4. Karen

    I was actually please they (Snow and the huntsman) did not acknowledge the kiss because Snow White is still young and not mature enough to be “in love”. I was left wondering if Snow knows about the kiss, in my head they both don’t know the effect of the kiss… do I make sense?

    I have the same WTF reaction towards the horse, although my friend said it was mother nature helping Snow, if that was the case it was poorly executed.
    I really enjoy the film, is it weird that I want a sequel?

  5. greenjasminetea

    I enjoyed the movie much more on the second viewing than I did on the first because I caught so much more of the subtext and symbolism. You almost have to see the film a second time to have things that nagged on the first viewing to make sense.

    For example, the horse on the beach. First time, I was “This is cheesy equine ex machina.” The second time, I realized the stag is the horse on the beach. The birds led SW to the horse and the fairies in the birds led her to the stag. Coloring of the stag matches the coloring of the horse.

    And the zombie princess? Muir says out loud that the spell was broken. But yeah, no one knows that it was the Huntsman’s kiss that did it. The Huntsman doesn’t even know. And to be honest, I’m not even sure if it was the kiss or the tears that brought her back.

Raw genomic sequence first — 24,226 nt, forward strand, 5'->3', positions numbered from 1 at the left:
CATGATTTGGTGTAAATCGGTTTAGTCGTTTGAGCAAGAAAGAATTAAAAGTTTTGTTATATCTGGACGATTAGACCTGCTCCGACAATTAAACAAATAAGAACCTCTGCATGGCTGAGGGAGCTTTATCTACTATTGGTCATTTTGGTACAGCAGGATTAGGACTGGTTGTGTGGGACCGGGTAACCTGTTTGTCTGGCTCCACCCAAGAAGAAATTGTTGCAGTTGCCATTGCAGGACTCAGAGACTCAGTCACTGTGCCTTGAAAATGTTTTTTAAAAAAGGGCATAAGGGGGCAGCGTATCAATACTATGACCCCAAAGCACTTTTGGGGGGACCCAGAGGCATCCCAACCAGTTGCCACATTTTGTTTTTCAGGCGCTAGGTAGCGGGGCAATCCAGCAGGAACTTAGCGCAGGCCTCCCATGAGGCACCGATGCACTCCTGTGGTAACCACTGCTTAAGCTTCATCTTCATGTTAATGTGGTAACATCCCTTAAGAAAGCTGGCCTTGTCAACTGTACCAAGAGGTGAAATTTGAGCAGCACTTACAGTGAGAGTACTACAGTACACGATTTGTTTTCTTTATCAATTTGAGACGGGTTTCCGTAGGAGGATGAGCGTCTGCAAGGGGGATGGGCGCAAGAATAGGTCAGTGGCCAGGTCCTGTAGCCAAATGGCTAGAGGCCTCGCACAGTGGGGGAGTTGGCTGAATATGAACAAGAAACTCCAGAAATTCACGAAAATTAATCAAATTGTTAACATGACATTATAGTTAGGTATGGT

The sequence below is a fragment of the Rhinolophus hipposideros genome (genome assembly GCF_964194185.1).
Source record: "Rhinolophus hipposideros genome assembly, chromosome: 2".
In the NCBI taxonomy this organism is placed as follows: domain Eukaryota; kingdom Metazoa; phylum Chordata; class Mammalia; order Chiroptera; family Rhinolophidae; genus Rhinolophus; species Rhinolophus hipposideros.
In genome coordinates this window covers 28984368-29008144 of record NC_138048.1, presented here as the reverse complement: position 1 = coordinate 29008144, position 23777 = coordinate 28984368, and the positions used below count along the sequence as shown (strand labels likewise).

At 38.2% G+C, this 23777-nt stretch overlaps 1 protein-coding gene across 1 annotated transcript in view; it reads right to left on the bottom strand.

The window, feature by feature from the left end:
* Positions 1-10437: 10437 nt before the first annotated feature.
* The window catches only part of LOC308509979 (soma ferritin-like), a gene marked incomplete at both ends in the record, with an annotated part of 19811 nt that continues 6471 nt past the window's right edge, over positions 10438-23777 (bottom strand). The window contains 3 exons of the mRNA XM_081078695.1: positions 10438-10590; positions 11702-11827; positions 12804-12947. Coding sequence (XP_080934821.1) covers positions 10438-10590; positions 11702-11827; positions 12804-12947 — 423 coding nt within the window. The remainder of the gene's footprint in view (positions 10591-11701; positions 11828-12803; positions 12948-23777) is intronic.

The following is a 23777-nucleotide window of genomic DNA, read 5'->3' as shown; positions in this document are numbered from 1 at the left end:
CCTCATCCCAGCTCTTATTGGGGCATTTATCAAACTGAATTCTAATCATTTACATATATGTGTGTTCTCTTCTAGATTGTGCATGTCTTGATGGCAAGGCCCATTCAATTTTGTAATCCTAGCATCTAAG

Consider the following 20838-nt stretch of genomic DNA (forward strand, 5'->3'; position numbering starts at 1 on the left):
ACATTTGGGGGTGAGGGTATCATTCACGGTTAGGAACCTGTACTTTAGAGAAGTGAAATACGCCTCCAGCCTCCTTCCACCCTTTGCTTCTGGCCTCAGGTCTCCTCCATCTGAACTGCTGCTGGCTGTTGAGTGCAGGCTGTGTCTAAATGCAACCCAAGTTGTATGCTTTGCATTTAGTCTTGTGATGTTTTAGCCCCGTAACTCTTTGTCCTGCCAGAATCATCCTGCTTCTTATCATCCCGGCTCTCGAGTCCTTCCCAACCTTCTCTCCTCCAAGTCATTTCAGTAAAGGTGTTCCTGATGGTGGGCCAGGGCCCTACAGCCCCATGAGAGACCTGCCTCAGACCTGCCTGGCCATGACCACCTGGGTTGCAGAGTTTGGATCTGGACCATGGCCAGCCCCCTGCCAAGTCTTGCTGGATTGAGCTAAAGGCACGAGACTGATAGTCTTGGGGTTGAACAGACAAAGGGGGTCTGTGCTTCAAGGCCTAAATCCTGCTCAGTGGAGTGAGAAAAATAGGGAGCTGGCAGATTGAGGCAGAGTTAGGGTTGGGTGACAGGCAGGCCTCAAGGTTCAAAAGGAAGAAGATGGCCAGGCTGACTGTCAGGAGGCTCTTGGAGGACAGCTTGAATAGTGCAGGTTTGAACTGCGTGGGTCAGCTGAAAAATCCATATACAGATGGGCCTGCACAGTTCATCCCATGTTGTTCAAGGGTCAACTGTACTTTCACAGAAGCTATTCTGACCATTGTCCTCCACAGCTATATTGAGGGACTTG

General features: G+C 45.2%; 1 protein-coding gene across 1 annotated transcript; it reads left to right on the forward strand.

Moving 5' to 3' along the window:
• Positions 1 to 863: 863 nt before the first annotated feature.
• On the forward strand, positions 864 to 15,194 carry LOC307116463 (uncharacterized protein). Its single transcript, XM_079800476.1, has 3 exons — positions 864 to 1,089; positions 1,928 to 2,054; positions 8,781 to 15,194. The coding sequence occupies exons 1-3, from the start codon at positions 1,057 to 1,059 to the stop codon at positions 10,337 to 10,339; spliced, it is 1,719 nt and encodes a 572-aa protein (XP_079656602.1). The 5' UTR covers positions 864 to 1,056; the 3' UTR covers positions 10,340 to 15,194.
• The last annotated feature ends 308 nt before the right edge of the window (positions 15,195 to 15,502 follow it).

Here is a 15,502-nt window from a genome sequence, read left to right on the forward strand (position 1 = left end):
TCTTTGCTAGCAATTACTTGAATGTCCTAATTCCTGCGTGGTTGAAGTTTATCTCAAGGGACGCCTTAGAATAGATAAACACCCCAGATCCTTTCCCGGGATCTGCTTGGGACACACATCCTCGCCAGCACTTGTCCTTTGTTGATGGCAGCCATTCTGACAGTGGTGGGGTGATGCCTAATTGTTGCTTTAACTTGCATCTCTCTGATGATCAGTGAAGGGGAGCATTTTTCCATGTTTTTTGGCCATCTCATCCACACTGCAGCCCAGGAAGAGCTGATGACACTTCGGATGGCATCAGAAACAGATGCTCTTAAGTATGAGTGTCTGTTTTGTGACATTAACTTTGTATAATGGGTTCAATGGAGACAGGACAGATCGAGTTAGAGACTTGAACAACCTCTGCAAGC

Because they removed the “training arc”, the end battle was fine by me. Mostly I was worried that they’d give Snow an out from her sacrifice. For Snow, it was a morally ambiguous act that goes against her character so for her to do it was her sacrifice. I hate when stories make that as a big point but then allow the character an out from the responsibility. I like that they didn’t do that.

    There were some pacing issues but my main quibble was that it could have used more character interaction. I feel like there is a missing scene, a crucial one, that shows when the Huntsman’s feelings for Snow White changed. Was it in the Village of the Scarred Women? Or the Sanctuary? Exactly when did he go from being “I’ll get you to the Duke’s castle” to “I’m attached to this young woman”. That’s my big quibble but I can live with it because I’m sure that fanfiction will fill in the details.

    Overall, it was flawed yet enjoyable that showed a lot of promise from Sanders. (And for Kristen, because I am a fan, I can now see her venturing her into period pieces that require an accent.)

    And not to be remissed: The dwarves ruled. If there is a sequel and it doesn’t have the dwarves, screw the sequel. That’s my unasked-for two cents worth on that subject.

    1. That’s a lovely notion, about the stag and the horse being one. But again, it needed to be more plain, if that’s the case. They tied the stag to the white butterflies, so why not have a butterfly sitting on the horse’s back that flitters away as Snow approaches, and then later we can go, “OH–it’s all the same spirit aiding her!” See how easy that is? It’s not killing the movie for me, it’s just something no one really attended to.